Adolphus Frederick II (19 October 1658 – 12 May 1708), Duke of Mecklenburg, was the first Duke of the Mecklenburg-Strelitz, reigning from 1701 until his death. Mecklenburg-Strelitz was a part of the Holy Roman Empire.Anna Maria of Mecklenburg-Schwerin
Anna Maria of Mecklenburg-Schwerin (Schwerin, 1 July 1627 – Halle, 11 December 1669) was a German noblewoman, a member of the House of Mecklenburg and by marriage Duchess of Saxe-Weissenfels.
She was the fourth child and second daughter of Adolf Frederick I, Duke of Mecklenburg-Schwerin by his first wife Anna Maria, daughter of Enno III, Count of Ostfriesland. In older historiography she appears with a third name, Dorothea, but modern historians have discarded it.Anna Maria of Ostfriesland
Anna Maria of Ostfriesland (23 June 1601 – 15 February 1634) was a German noblewoman.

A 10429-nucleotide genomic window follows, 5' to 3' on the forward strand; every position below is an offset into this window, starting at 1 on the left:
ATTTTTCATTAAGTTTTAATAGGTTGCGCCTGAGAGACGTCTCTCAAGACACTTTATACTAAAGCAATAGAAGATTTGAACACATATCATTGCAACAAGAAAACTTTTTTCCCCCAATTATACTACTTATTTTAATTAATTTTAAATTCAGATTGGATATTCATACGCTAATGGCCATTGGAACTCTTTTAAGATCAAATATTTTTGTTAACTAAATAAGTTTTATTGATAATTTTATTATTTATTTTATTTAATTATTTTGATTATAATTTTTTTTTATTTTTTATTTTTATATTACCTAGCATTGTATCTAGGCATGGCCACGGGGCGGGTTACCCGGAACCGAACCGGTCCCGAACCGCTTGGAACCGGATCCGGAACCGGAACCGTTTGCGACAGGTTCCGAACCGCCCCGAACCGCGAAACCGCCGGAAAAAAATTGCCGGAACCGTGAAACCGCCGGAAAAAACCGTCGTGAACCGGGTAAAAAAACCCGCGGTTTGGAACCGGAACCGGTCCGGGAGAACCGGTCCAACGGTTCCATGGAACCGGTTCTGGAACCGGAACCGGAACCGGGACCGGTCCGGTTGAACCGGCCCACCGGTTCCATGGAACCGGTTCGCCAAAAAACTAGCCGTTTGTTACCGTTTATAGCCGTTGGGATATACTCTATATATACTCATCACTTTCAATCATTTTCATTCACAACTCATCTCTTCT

She was a daughter of Count Enno III of East Frisia and Anna of Holstein-Gottorp. Her paternal grandmother was Katharina of Sweden, a daughter of Gustav I of Sweden and his second wife Margareta Leijonhufvud.
On 4 September 1622 she married Adolf Frederick I, Duke of Mecklenburg-Schwerin (1588–1658). They had the following children:
Christian Louis I, Duke of Mecklenburg-Schwerin (11 December 1623 – 21 June 1692)
Sophia Agnes of Mecklenburg-Schwerin (11 January 1625 – 26 December 1694)
Karl, Duke of Mecklenburg-Mirow (8 March 1626 – 20 August 1670)
Anna Maria of Mecklenburg-Schwerin (1 July 1627 – 11 December 1669), married Augustus, Duke of Saxe-Weissenfels (ancestors of George III of the United Kingdom).
Johann Georg of Mecklenburg-Schwerin (5 May 1629 – 9 July 1675)
Hedwig of Mecklenburg-Schwerin (11 August 1630 – 17 May 1631)
Gustav Adolf of Mecklenburg-Schwerin (26 February 1632 – 14 May 1670)
Juliane of Mecklenburg-Schwerin (8 November 1633 – 3 February 1634)Anne of Ostfriesland
Anne of Ostfriesland (Aurich, June 26, 1562 – Neuhaus upon Elbe, April 21, 1621) was the eldest daughter of Edzard II, Count of East Frisia and his wife, Katarina Vasa, daughter of Gustav I of Sweden.
Anne married three times:
First, on July 12, 1583 in Heidelberg, to the Elector Palatine, Louis VI. He died on October 22 of the same year.
Second, Anne remarried on December 21, 1585, Ernest Frederick, Margrave of Baden-Durlach. He died April 14, 1604.